Radiation dose has become a growing concern for clinicians and patients alike, especially when children have been referred for a medical imaging test. Everyone wants to know more about the risks and benefits of CT scans, X-rays and other forms of medical imaging. When is it necessary? Is it safe? What are the alternatives? Patients want answers, so they can make more informed decisions for themselves and their families.
Today, patients are having more studies, which makes it imperative for your hospital or imaging center to be aware of the radiation dose that patients are receiving and ways to minimize it. The good news is, your imaging center or hospital can now assure patients that they are receiving the lowest possible radiation dose while receiving the highest quality CT scan. So how do you get the word out?
1) Your website is a place to begin. The fact that you offer low radiation dose with medical imaging should be featured on your home page, so it’s easy to find and won’t be overlooked. This is an important issue and there are probably patients who are specifically looking for low dose radiation. Use a headline that attracts attention like, “Introducing Ultra Low Dose CT Scans.” You can also feature a Q & A section that includes questions like, “Need a CT scan? Is a CT scan necessary? Are X-rays safe? What is an Ultra Low Dose CT Scan? Will a Low Dose CT Scan still provide high quality digital images?”
When providing the answers in your Q & A, be specific. Explain what procedures you use to accomplish “Ultra Low Dose.” For example: “By using novel FDA-cleared software on our CT scanners, we are now able to reduce radiation dose by 50-80% (SafeCT) compared with conventional scanners on the market. This proprietary technology substantially reduces image noise, allowing lower radiation dose exposure settings without compromising image quality and diagnostic information.”
It’s also wise to find out if you have competitors in the area that offer Low Dose CT Scans. If there isn’t, you can promote this as being “new” technology exclusively offered within your (50 mile) radius.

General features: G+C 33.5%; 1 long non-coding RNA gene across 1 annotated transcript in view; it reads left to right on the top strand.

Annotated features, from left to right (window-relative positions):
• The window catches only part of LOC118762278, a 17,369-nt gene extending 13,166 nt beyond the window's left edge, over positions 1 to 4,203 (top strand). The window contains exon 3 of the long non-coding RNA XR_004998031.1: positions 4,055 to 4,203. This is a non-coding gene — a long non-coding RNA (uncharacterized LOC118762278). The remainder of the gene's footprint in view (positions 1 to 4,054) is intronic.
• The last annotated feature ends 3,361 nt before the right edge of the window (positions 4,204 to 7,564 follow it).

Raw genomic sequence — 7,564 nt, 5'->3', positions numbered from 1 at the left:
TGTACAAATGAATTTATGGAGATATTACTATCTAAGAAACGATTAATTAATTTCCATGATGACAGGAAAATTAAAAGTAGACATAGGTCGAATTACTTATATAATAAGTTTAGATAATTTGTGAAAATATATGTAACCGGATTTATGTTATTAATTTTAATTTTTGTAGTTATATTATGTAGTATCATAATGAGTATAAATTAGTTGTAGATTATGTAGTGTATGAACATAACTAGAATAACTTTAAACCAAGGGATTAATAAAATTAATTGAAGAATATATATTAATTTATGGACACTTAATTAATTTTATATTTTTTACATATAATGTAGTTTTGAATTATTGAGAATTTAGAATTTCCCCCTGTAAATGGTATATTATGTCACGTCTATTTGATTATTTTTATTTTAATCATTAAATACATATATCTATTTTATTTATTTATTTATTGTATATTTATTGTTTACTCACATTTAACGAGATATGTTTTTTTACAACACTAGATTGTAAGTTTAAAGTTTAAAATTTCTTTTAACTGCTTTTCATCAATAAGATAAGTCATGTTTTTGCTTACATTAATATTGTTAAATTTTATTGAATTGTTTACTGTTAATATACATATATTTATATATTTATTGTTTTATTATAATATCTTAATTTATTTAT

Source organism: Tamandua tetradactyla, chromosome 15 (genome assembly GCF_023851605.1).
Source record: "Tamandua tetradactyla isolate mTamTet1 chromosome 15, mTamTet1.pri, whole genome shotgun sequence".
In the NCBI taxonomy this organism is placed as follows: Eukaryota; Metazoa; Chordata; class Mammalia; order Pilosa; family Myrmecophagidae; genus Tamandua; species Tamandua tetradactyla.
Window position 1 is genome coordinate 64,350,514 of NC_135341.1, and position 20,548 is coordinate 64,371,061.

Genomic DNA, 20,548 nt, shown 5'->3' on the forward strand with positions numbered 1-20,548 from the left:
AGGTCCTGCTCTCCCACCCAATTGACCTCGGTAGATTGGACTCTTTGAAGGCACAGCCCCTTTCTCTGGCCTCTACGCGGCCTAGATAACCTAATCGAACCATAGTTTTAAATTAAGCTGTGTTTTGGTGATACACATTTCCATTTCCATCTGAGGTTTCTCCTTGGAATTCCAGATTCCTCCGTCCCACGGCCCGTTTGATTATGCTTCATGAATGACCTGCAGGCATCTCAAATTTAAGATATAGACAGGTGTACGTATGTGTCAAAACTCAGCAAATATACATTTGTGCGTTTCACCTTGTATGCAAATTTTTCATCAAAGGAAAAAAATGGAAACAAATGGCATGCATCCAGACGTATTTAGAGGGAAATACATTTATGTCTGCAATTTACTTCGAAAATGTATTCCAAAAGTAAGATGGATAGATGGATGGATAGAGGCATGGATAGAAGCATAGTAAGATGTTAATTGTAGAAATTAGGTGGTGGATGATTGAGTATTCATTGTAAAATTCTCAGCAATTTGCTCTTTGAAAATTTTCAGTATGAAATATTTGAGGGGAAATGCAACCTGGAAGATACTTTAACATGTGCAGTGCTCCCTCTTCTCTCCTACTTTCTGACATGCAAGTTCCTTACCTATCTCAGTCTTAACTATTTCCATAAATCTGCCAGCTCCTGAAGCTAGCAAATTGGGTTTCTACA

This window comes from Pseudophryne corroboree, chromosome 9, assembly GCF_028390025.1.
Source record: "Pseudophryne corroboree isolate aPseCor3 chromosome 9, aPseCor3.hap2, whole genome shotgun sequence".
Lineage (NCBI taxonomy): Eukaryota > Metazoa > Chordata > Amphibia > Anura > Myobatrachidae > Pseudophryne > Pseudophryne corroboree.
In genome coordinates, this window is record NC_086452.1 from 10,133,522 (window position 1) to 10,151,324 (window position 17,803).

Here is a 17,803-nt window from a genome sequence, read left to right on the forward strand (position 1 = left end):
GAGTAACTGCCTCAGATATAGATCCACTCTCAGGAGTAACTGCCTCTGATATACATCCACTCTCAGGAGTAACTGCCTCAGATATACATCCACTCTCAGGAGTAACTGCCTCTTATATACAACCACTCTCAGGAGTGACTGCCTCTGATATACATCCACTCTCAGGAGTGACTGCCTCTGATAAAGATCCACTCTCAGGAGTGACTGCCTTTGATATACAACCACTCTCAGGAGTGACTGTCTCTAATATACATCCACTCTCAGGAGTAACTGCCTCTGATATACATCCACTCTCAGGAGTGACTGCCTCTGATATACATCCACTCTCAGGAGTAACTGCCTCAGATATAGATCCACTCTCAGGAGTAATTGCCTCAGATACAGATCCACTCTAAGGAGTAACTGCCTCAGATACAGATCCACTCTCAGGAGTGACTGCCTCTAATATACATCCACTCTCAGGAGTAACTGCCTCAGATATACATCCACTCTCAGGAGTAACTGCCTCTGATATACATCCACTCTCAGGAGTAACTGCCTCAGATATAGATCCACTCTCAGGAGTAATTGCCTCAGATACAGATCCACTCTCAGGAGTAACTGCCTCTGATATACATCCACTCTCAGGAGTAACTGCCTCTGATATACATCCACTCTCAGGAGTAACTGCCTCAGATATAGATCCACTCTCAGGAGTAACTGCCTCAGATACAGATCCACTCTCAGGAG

2) Promote the availability of Ultra Lose Dose CT Scans in your lobby, either using posters on easels, counter cards or flyers in elevators or bathrooms. Sample copy could be “Ask about our “Ultra Low Dose CT.”
3) Distribute a newsletter or e-newsletter that introduces the availability of this new technology at your place of business. Be sure to list the benefits of Ultra Lose Dose CT Scans and why your facility is the best place to get it.
4) Host an open house at your facility. Invite your current clients, referring physicians, neighborhood business owners and residents. Feature a tour of your facility during the reception. Screen a video that explains the technology or have a staff member make a short presentation, including a Q & A session. Of course, serve refreshments and distribute a small handout, as well. Inform local media about your special event.
5) Present all CT scan patients with a handout that provides information about Low Does CT Scans. The copy should inform the patient about the benefits of these scans.
6) Place informative pamphlets in all waiting areas.
7) Consider promoting the availability of Low Dose CT Scans in traditional and digital media. Send a press release to all newspapers, consider placing ads in newspapers and on radio stations, and consider advertising your services on Facebook. Make sure your website is search engine optimized for key words like Low Dose CT Scans, low dose medical imaging, safe CT scans and low dose radiation.
These are just a few of the ways to promote the availability of Lose Dose CT Scans at your hospital, clinic or facility. Some are more costly than others, so plan according to your budget. Just remember—it’s important to keep the wording simple, honest and easy-to-understand. And always provide a way for potential and current patients to get more information, either through email, telephone or a web address.
For more information on marketing please contact Vikki Harmonay - firstname.lastname@example.org 212-366-9100.
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Meet the author: Vikki Harmonay